It was announced this week that Constantine Maroulis, a finalist from season four of
, will be joining CBS's
The Bold and the Beautiful
later this month. That got me thinking that when the public tires of
's singing, you still have the makings of a good soap opera.
Here's a typical day on Idol Worship: Our innocent ingenue (LaKisha Jones) is being pressured by the town's wealthy cad (Simon Cowell) to give him a little somethin'-somethin' or he'll put her out on the street. He made his fortune with a chain of de-tanning salons: 20 minutes in one of his booths and you come out decadently pasty.
LaKisha keeps waiting for her boyfriend (Jim Verraros) to come to her rescue. Little does she know that Simon's sexually ambiguous henchman (Ryan Seacrest) is holding Jim in an abandoned boathouse by Lake Sanjaya.
Meanwhile, Dawgtown's rich, lonely widow (Diana DeGarmo) is confiding to a friend about the shameful tryst she had with a porn star (Chris Sligh) at a resort. From the front seat, we see her chauffeur (Elliott Yamin) is eavesdropping. As soon as she gets out, Elliott calls a scruffy Iraq vet he knows (Chris Daughtry) and says, "I have a little job for you."
Finally, Dawgtown's regal beauty (Haley Scarnato) takes a job at a sleazy club to make money to treat the painful stuttering condition afflicting her boyfriend (Blake Lewis). At the job, Haley is being harassed by a dangerous pimp (Corey Clark). From the bar, a mysterious stranger (Clay Aiken) is keeping a close eye on the encounter - and curling his lip.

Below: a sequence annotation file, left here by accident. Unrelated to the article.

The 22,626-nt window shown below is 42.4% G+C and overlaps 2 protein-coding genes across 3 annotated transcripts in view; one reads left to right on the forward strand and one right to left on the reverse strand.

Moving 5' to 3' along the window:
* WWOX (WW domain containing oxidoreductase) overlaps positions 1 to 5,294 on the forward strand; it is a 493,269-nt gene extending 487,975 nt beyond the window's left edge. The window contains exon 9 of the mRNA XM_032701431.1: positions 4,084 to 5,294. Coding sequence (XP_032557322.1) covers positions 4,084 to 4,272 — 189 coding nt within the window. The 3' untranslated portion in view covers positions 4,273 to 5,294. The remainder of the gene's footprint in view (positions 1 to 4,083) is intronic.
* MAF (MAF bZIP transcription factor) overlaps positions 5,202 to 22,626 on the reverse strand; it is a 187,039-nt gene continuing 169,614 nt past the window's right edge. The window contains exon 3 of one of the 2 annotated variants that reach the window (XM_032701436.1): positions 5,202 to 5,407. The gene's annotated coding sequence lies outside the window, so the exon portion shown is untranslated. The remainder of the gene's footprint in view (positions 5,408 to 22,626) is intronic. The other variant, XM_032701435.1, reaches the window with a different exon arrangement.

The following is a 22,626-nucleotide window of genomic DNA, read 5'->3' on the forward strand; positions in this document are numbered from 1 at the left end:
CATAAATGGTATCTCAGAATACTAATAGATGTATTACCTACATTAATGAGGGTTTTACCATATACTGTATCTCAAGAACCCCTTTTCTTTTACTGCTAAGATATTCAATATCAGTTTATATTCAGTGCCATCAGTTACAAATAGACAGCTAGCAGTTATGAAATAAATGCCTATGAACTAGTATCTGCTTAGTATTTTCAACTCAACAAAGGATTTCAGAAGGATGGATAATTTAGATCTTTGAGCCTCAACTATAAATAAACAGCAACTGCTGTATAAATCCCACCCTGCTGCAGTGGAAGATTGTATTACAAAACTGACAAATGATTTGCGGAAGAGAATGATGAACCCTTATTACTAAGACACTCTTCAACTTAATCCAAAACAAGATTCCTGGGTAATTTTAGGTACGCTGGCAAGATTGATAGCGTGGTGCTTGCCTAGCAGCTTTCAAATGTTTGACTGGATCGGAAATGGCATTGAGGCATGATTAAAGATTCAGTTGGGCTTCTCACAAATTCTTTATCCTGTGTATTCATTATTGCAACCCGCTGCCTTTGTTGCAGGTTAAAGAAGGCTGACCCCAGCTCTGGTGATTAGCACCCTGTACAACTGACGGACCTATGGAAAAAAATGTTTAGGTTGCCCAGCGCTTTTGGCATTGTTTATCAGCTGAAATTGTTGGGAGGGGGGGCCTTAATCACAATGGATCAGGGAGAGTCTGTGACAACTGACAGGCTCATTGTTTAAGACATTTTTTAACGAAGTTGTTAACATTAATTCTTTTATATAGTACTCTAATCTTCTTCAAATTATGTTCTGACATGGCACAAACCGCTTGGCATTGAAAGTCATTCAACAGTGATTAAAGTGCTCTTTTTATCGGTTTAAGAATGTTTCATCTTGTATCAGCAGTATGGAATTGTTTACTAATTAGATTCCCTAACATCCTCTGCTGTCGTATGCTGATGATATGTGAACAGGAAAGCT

Save my place. This week's Heroes was set five years from now, which meant Hiro (Masi Oka) got to hang out with his intense future self. Hiro's pal, Ando, encouraged him to talk to his daunting doppelganger. That resulted in the classic line, "I scare me!"
Then future Hiro got gunned down, which didn't bother me. I've always found him a pill, with his slicked-back ponytail, his soul patch and his grim manner. But it devastated Hiro.
I'm still trying to figure this out. For a guy like Hiro who can jump back in time at will, I would think that death holds no terror.
Meeting of the minds. There was a laconic but significant encounter on this week's Lost as the batty Frenchwoman (Mira Furlan) met the recovered paraplegic (Terry O'Quinn) in the hold of the ancient slave ship.
"Rousseau," he greeted her. "Locke," she replied.
I remember enough of Philosophy 203 to recognize that Lost was trying to tell us something.
Jean-Jacques Rousseau, a Swiss-born 18th-century philosopher argued that man is a "noble savage," with an inherently good nature that is corrupted by society's greedy imperatives. John Locke was a 17th-century British thinker who held that man is born a blank slate (tabula rasa) that experience etches.
OK, all you Lost doctoral candidates, discuss amongst yourselves.
Alone at last. A news item this week caught my attention: "Anna Nicole Smith's ex-boyfriend quietly slipped out of the Bahamas aboard a chartered plane with their 7-month-old daughter and a television crew from an entertainment-news program." Because, let's face it, nothing ensures privacy as much as a camera-toting team from Access Hollywood.